They bring in beds. They bring in bed linen, pillows, the bedside table, the reading lamp, the bookcases and the books. They bring in the knives and forks, the cups and plates, usually chipped, not always sellable, never quite clean. Out the back, they pull up in their utes and their station wagons and unload their old couch or cupboard. And their men and our men – Bob and young Danny – carry one corner each, try not to drop it, try not to break it, and add it to the pile at the back of the store.
As for Rose, well, she helps out with a couple of little things here and there: things like the phone calls, and sorting and pricing the clothes. We get a lot of clothes. We get bags and bags of shirts and shorts that people have grown out of or grown sick of; bags of skirts that people can’t bear to see any more because they remind them of their skinnier days or their fatter ones. We get clothes from dead people. We get lots of clothes that aren’t quite in style this season, but which are still more than good enough for the poor. I’m still not comfortable with the clothes. I still don’t think I could wear something that’s hung off the shoulders of another life. But Rose seems to like them anyway.
In fact I’ve noticed that quite often the clothes are sorted into three piles: clothes that need throwing out, clothes that need pricing and clothes for Rose. Funny thing is, the clothes that Rose chooses to keep for herself are never the best ones. If there’s lace on her choices, it’s ripped or yellowed with age. If it’s a blouse, there’s a button missing. If it’s a skirt, well it’s never the right length for her – either too short or too long. I used to think that, if Rose was making all this effort, she’d at least be wanting to fix the clothes before she wore them. Rose looks like a person who is good at sewing, or was good at sewing, all big eyes and thick glasses and tiny hands. But I soon learnt that she’d wear those old skirts and blouses just as they were – wrong length, wrong colour, wrong size for her ever shrinking body.
Bob tells me that Rose was once in charge of this place. That for years, she was the one who opened the store in the morning and locked it up at night. The one who monitored all the stock – not just the clothes – and even helped the men out back with the heavy lifting. Her husband, dead now, headed up one of the big city banks in his day. Apparently he made a good enough income that Rose didn’t have to work a real job. She could just work here from nine to three while the children were at school, and on the weekends. Bob says that when Rose’s children moved overseas, they pulled up out the back in their 4WDs and donated all their old furniture to the store.
Bob said that Rose used to have portrait photos on her desk. Shining, professional portrait photos of her husband, her girl, her two boys. They’re all gone now, and the photo frames have been sold in the store.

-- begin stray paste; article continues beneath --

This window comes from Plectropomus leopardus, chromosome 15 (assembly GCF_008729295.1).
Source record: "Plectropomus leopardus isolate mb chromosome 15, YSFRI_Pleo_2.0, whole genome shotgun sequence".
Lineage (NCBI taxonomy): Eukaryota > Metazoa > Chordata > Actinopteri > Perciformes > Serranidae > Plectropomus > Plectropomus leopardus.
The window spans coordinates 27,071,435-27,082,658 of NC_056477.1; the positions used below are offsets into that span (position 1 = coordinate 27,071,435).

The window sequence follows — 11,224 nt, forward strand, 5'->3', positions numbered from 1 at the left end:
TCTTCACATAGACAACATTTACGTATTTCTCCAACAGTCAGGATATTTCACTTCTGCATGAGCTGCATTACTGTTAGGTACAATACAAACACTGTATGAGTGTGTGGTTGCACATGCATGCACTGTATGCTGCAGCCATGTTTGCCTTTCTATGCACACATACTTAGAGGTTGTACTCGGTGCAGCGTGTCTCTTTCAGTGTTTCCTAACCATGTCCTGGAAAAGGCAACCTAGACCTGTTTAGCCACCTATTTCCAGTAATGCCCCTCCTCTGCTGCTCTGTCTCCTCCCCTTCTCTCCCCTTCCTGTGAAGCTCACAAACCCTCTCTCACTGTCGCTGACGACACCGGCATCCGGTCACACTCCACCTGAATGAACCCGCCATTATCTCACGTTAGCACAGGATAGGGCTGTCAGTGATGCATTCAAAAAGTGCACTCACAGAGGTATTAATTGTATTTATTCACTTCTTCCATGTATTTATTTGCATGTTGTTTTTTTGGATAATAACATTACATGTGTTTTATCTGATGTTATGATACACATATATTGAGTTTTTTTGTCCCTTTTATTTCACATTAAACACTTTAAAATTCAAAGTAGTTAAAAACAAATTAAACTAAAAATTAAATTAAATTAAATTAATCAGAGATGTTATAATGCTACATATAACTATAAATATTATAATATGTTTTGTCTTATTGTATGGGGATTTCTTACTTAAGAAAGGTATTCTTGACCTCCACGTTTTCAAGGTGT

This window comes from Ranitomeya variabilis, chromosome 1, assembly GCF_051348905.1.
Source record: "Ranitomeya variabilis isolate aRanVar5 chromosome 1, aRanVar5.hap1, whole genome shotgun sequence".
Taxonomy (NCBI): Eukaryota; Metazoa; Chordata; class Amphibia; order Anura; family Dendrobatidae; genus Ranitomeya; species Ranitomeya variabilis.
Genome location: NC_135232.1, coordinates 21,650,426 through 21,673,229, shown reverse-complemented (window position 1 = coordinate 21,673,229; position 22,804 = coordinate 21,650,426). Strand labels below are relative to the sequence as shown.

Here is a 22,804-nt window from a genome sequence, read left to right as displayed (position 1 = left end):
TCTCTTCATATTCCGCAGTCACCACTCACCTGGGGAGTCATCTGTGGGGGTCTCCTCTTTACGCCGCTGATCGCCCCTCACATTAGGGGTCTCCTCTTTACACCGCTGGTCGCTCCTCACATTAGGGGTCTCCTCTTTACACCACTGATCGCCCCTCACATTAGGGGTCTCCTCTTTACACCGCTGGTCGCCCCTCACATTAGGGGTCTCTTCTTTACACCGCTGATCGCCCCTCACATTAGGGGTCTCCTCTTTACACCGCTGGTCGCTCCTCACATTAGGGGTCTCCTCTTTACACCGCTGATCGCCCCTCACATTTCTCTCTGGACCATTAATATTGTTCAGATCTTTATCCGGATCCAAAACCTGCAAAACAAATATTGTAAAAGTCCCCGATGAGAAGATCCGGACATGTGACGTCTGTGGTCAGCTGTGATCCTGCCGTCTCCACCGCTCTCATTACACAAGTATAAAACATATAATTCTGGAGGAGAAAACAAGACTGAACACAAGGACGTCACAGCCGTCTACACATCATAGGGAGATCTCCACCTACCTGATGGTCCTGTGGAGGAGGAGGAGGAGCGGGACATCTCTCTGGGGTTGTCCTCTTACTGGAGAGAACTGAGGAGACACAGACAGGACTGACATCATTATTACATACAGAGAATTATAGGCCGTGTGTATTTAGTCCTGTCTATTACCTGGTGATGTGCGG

Bob says that Rose wasn’t too keen on the idea of getting me in, three days a week, to deal with fundraising and PR. After all, she used to manage the money here herself. She used to do it her way, donating a little bit of her housekeeping allowance now and then when there wasn’t enough to pay for the lease on the shop or the tea and biscuits for the volunteers. Rose tells me, over and over, again and again, that the needle that clothes so many people should stay bare itself.
I’m not sure what that means exactly, but I know it wasn’t advice given in any of my PR textbooks. This place needed posters which could be hung in community centres, church halls, doctors’ surgeries, shop windows. Customised letters that could be dropped in every mailbox. A web site. An email list. A banner that could be hung over Albert Park Bridge with big letters and bright colours. A citywide collection day. Give us your money. Give us the things you’ve bought and don’t need. Help us to help the poor. Help us to help ourselves.
Sure the posters and the postage weren’t cheap, but you’ve got to spend money to collect money these days. And the place looks so much more modern now, with the fresh coat of paint and the younger volunteers out the front serving the customers. The logo had to change a bit, sure, but that’s for the best. My research questionnaires showed that the whole cross thing was alienating some of our potential donors. I removed all references to the Church from the mission statement for the same reason.
Rose still has a tiny porcelain Jesus on her desk. But that’s okay. I’ll let her keep that because it’s out the back and none of our clients can see it.
Next to Rose’s area, there’s a staffroom now, which doubles as boardroom when I need to meet with potential corporate donors. There’s a table in there, and a comfy couch (new, not donated). I’ve partitioned off an office with a desk for Bob, who I now call the CEO, and one for me. And there are three phone lines now, and three new computers. At her desk, Rose sorts the clothes-to-sell into colour order, and answers the phone.